There’s an apocryphal story about Borland persuading Ashton-Tate to agree to the buyout by showing them a half-done version of “Turbo dBase” – a dBase compiler they never shipped. If true, that’s pretty hilarious given that dBase compilers were old news by the time 1991 rolled around. Besides, Ashton-Tate already had its own. It was codenamed “Jupiter,” and they showed it to me in 1989. I had written a programming environment that provided an integrated editor and compiler/linker execution environment for virtually any PC language product. Most compilers at the time were command-line tools, and my software complemented them with a full-featured development environment along the lines of the Borland Turbo environments. It already supported all of the other dBase compilers, and they wanted me to add support to it for Jupiter. I was nonplussed with the demo they gave me – the compiler barely worked and produced code that ran no faster than interpretive code running under dBase itself. Worse yet, the beta they gave me to try out had a propensity for ruining hard drives, so the diskettes it came on carried a warning advising testers to “install the software on test machines only – this software may corrupt your hard drive.” Like most people, I didn’t have a machine on which I could really afford to lose the hard drive, so I never installed it. Thanks, but no thanks, Ashton-Tate. I think I understand why you wanted to sell the company; I just can’t understand why Borland wanted to buy it, Philippe Kahn’s ego notwithstanding.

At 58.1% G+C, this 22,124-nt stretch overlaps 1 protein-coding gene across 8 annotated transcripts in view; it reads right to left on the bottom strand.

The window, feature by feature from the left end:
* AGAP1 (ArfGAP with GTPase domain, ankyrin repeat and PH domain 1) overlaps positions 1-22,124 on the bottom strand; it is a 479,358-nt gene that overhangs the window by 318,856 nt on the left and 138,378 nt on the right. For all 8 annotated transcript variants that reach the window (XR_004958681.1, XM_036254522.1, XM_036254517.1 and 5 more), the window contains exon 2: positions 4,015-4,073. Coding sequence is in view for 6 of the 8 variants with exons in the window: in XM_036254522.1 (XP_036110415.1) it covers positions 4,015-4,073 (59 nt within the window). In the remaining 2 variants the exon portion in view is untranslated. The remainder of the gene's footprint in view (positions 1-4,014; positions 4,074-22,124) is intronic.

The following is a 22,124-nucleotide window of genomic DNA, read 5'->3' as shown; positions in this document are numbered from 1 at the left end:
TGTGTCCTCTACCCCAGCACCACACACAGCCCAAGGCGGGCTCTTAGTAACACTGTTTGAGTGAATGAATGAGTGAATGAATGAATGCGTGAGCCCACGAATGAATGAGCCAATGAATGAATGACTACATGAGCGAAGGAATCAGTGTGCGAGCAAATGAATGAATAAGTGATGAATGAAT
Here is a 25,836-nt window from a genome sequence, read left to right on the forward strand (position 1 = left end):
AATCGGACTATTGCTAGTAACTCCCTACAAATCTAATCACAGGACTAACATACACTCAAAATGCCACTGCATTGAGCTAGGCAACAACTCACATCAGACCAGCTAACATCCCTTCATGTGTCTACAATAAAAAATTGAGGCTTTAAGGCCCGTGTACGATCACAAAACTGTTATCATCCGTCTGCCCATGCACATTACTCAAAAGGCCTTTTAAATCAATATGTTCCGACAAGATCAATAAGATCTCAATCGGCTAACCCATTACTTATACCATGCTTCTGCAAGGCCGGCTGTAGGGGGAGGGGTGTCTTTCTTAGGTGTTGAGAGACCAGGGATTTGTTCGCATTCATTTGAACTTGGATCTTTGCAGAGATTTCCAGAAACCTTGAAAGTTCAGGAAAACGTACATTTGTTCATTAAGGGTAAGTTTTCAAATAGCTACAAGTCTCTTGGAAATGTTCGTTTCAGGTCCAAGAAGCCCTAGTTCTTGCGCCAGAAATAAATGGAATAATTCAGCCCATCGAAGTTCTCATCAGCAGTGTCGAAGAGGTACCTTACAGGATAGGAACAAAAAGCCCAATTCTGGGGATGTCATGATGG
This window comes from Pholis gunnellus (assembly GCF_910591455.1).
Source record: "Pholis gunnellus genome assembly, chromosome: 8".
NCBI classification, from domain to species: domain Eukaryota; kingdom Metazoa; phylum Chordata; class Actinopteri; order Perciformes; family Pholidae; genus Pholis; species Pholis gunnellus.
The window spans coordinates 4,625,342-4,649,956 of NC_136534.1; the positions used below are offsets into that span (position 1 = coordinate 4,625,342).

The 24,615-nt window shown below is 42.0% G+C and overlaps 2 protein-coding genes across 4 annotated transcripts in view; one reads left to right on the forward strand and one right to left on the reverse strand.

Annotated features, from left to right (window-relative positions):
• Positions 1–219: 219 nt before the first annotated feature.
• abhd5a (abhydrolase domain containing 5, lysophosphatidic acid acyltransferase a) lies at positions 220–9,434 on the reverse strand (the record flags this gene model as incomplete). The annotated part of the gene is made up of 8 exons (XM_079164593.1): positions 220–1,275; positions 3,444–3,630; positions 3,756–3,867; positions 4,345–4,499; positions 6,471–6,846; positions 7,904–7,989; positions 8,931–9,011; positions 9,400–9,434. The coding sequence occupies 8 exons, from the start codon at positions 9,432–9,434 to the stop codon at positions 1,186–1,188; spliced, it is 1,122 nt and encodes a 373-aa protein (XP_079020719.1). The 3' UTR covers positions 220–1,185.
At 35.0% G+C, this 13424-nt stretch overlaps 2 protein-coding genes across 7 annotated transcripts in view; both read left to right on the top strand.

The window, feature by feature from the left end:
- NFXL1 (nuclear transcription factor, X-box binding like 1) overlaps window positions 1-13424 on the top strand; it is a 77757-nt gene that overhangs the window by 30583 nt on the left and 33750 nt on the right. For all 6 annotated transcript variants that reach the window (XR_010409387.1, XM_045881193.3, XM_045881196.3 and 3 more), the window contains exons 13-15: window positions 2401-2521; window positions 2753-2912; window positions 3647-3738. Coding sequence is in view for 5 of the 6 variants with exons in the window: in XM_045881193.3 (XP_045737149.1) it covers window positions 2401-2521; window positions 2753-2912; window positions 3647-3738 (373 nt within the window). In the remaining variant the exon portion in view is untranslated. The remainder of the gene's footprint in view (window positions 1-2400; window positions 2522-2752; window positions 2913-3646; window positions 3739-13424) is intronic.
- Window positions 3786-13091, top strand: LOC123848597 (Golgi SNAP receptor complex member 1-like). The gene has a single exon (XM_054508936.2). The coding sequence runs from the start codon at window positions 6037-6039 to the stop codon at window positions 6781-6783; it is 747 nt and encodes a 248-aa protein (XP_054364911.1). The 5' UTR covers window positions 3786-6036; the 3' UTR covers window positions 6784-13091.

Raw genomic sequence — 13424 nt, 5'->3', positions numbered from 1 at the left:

Borland never really recouped the huge investment it made in Ashton-Tate. They bet the farm on the merger and lost. The purchase sucked the life’s blood out of the company, and they struggled even to turn a profit thereafter. Today, they sell none of the products they acquired in the merger.
The next big misstep was letting Anders Hejlsberg get away from them. Anders, the creator of both Turbo Pascal and Delphi, was Chief Engineer at Borland for many years and widely regarded as one of the top developers in the world. For whatever reason, he left Borland for Microsoft in 1996, and Borland has never been the same since. If you ask me, if they wanted to mortgage the future of the company on something, keeping Anders should have been it. They should have done whatever it took to keep him (perhaps nothing would have – I dunno), but they didn’t, and the rest is history. It was a great gain for Microsoft (and I think for the industry), but it was a terrible loss for Borland – one from which I don’t think they ever really recovered.
Moving on down the list, I suppose I could detail what a misstep the “Inprise” gaffe was, but, as Garry Wills said of John Wayne’s movie portrayal of Genghis Kahn, that whole fiasco is best passed over in silence. Even now, I look back at that time in Borland’s history and just shake my head.
Over the years, Anders’ departure was followed by the exodus of several other topflight engineers including Chuck Jazdzewski (Anders’ successor as chief architect of Delphi) and, now, Danny.